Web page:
The exotic Circassian mystique had been around for many decades.   Inhabiting the Caucasus Mountains at the eastern end of the Black Sea near Sochi (the site of the 2014 Winter Olympics), Circassians were hailed by 19th-century anthropologists as the apogee of the human form.  “Circassophilia” churned out many exotic myths about these people in Europe and America.  During the Enlightenment, the French writer Voltaire popularized a belief that Circassian women were the most beautiful on earth, “a trait that he linked to their practice of inoculating babies with the smallpox virus.”  In the 1790s, the invention of the so-called “Caucasian” race occurred when Johann Friedrich Blumenbach, one of the founders of physical anthropology, compared the anatomy of the beautiful, martial Circassians of what became North Turkey and southern Russia with the rest of humanity and categorized the mountain folk as the least “degenerate” humans.

Yet by the time of Wallace’s tenure in the Middle East in the 1880s, these tough mountaineers had been subdued by the Russians and Ottomans after long years of bloody warfare.  Legends about dazzling Circassian beauties abounded even as Circassia itself disappeared from the map.  One popular story went that the main source of wealth for fathers in the region was their breathtakingly beautiful daughters, whom they sold off to Turkish slave markets, though as writer in The Penny Magazine thought in 1838, Circassian women were “exceedingly anxious to be sold,” since life in a Turkish harem was “preferable to their own customs.”  In Constantinople, they were highly prized in harems — not to be confused with Western prostitution.  American abolitionist and women’s rights activist Lydia Maria Child devoted a chapter to Circassia in her 1838 History of the Condition of Women.


Circassian Cream

(Women from the Caucasus were known for their luxuriant hair and fueled idealized notions of female beauty in the West.  So-called Circassian hair oils, dyes, and creams were enormously popular at the time of the American Civil War.)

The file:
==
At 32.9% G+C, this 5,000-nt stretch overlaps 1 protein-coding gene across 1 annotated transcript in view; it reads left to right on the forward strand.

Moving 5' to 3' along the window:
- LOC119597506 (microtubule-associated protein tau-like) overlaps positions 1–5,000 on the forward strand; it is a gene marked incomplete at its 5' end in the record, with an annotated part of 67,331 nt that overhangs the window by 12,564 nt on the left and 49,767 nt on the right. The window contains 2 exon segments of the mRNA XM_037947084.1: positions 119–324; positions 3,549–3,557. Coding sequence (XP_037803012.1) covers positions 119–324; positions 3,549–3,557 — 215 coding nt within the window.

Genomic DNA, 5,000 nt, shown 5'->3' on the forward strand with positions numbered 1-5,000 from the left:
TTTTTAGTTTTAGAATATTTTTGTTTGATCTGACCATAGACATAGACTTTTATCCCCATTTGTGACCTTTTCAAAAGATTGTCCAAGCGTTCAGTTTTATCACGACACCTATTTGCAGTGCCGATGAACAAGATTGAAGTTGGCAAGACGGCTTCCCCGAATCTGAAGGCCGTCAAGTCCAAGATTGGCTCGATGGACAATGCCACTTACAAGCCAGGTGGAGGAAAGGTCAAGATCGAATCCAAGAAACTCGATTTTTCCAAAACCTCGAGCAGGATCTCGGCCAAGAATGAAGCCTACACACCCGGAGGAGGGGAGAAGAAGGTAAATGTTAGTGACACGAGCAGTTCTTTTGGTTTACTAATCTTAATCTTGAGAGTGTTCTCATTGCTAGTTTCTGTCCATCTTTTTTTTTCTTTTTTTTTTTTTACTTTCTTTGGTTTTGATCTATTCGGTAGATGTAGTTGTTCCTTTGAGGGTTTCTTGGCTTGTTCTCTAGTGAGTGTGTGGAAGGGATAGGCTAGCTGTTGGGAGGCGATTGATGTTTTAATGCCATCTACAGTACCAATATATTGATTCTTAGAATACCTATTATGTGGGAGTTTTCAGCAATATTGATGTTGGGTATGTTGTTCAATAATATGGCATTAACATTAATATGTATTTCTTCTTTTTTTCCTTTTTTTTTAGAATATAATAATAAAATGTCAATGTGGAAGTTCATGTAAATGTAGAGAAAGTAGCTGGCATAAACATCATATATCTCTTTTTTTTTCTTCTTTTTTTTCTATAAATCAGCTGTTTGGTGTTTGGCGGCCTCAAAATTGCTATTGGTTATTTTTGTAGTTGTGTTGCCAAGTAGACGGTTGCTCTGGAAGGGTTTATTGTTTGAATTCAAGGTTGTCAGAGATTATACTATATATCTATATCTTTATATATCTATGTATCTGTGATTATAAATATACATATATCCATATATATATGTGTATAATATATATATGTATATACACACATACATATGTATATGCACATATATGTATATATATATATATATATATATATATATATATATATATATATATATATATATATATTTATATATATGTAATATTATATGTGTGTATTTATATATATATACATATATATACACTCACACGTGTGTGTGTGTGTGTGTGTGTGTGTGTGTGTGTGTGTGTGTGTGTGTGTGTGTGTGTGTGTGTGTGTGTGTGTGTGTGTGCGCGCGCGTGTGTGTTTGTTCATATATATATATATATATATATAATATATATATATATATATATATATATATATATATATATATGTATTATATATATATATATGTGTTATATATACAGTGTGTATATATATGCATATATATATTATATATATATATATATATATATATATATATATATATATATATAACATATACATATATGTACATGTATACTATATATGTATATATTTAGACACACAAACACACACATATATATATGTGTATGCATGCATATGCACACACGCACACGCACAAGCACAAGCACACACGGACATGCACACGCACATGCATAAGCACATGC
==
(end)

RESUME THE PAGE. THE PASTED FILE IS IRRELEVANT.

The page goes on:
circassian women 2

 (A photo of actual Circassian beauties around 1880.)


The horrible trade in female slaves from the Caucasus was alive and well in the mid-1800s, when an alleged glut in the market led to their devaluation.  Good timing for American circus mogul P.T. Barnum.  In May 1864, he wrote to one of his employees, John Greenwood, who had traveled to Ottoman Cyprus to try to buy a Circassian girl on Barnum’s behalf.  Over a year after the Emancipation Proclamation in America, the circus owner wrote:

I still have faith in a beautiful Circassian girl if you can get one very beautiful. But if they ask $4000 each, probably one would be better than two, for $8000 in gold is worth about $14,500 in U.S. currency. So one of the most beautiful would do. . . But look out that in Paris they don’t try the law and set her free. It must be understood she is free. . .  Yours Truly, P.T. Barnum

Barnum’s fascination with acquiring and exhibiting women in his shows took on the elements of a personal erotic and racial fantasy.  Though most were “local girls,” as newspapers knew, Barnum billed his “Circassians” as escaped sex slaves and “the purest specimens of the white race.”  Figments of Barnum’s imagination, these women joined the ranks of the dime-show freaks, part of the offbeat spectacle of bearded ladies, sword-swallowers, and snake-handlers that drew in paying crowds.  Barnum’s harem girls enhanced their hair with beer to create a farfetched “Afro” look — exterior representations, can we say, of the crazy fantasies in Barnum’s own head?


Circassian Girl - Matthew Brady New York 1861

(Daguerreotype of a “Circassian beauty” by Matthew Brady, New York, circa 1861.  These intentional freaks dressed in the very opposite attire of their modest Central Asian “sisters.”)


Circassian Girl ad

(A major feature of the post-bellum American sideshows, Barnum’s racial and sexual fantasies showed up on postcards, cigarette advertisements, and fliers.  An impressive gallery of “Moss-Haired Girls,” as these women were called, has been collected online at Sideshow World.)


Terre Haute Weekly Express September 22 1869

(A trainload of “freaks” came through Terre Haute in 1869.  The group included the famous Siamese twins Chang and Eng Bunker, who had once toured the world but finally settled down in North Carolina.  Indiana State Geologist E.T. Cox, who had been hoaxed once, rode with them.  The conjoined twins, who married Southern women and whose sons fought for the Confederacy, did a European tour with P.T. Barnum in 1868.)


Jasper Weekly Courier August 10 1900

(Jasper Weekly Courier, August 12, 1900)


Obviously, this was not the kind of Circassian girl alleged by some gossiper or “yellow journalist” to have been given to Lew Wallace in Turkey.

On the eve of his return to America, the General tried to clear things up with the press.  The Indianapolis Journal carried this twist in the story on June 30, 1884: